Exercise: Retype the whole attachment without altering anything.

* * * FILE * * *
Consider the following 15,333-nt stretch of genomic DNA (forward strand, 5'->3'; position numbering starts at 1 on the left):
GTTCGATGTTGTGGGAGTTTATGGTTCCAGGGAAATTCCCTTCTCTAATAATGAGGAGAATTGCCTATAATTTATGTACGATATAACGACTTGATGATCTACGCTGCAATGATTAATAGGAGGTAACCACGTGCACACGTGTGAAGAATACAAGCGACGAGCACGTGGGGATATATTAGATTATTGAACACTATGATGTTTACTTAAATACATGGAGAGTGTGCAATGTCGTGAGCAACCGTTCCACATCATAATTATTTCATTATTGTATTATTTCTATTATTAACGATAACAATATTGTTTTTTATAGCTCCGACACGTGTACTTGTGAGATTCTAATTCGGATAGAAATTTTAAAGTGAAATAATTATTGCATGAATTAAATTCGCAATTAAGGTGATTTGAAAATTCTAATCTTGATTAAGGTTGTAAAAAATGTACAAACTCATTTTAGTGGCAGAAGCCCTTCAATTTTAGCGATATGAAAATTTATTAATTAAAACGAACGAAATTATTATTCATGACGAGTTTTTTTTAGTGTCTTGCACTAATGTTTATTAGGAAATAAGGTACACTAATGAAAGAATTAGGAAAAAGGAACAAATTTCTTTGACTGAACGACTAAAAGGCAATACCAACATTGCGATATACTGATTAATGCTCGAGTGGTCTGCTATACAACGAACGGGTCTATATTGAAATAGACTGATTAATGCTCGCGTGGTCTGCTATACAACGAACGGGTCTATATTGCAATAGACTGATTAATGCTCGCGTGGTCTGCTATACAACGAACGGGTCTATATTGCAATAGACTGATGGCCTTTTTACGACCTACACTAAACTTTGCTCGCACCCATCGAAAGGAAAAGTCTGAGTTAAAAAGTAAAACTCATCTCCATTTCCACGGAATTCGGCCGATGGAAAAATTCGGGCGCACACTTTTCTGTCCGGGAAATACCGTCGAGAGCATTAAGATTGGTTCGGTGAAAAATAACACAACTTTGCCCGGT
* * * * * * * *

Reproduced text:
Consider the following 15,333-nt stretch of genomic DNA (forward strand, 5'->3'; position numbering starts at 1 on the left):
GTTCGATGTTGTGGGAGTTTATGGTTCCAGGGAAATTCCCTTCTCTAATAATGAGGAGAATTGCCTATAATTTATGTACGATATAACGACTTGATGATCTACGCTGCAATGATTAATAGGAGGTAACCACGTGCACACGTGTGAAGAATACAAGCGACGAGCACGTGGGGATATATTAGATTATTGAACACTATGATGTTTACTTAAATACATGGAGAGTGTGCAATGTCGTGAGCAACCGTTCCACATCATAATTATTTCATTATTGTATTATTTCTATTATTAACGATAACAATATTGTTTTTTATAGCTCCGACACGTGTACTTGTGAGATTCTAATTCGGATAGAAATTTTAAAGTGAAATAATTATTGCATGAATTAAATTCGCAATTAAGGTGATTTGAAAATTCTAATCTTGATTAAGGTTGTAAAAAATGTACAAACTCATTTTAGTGGCAGAAGCCCTTCAATTTTAGCGATATGAAAATTTATTAATTAAAACGAACGAAATTATTATTCATGACGAGTTTTTTTTAGTGTCTTGCACTAATGTTTATTAGGAAATAAGGTACACTAATGAAAGAATTAGGAAAAAGGAACAAATTTCTTTGACTGAACGACTAAAAGGCAATACCAACATTGCGATATACTGATTAATGCTCGAGTGGTCTGCTATACAACGAACGGGTCTATATTGAAATAGACTGATTAATGCTCGCGTGGTCTGCTATACAACGAACGGGTCTATATTGCAATAGACTGATTAATGCTCGCGTGGTCTGCTATACAACGAACGGGTCTATATTGCAATAGACTGATGGCCTTTTTACGACCTACACTAAACTTTGCTCGCACCCATCGAAAGGAAAAGTCTGAGTTAAAAAGTAAAACTCATCTCCATTTCCACGGAATTCGGCCGATGGAAAAATTCGGGCGCACACTTTTCTGTCCGGGAAATACCGTCGAGAGCATTAAGATTGGTTCGGTGAAAAATAACACAACTTTGCCCGGT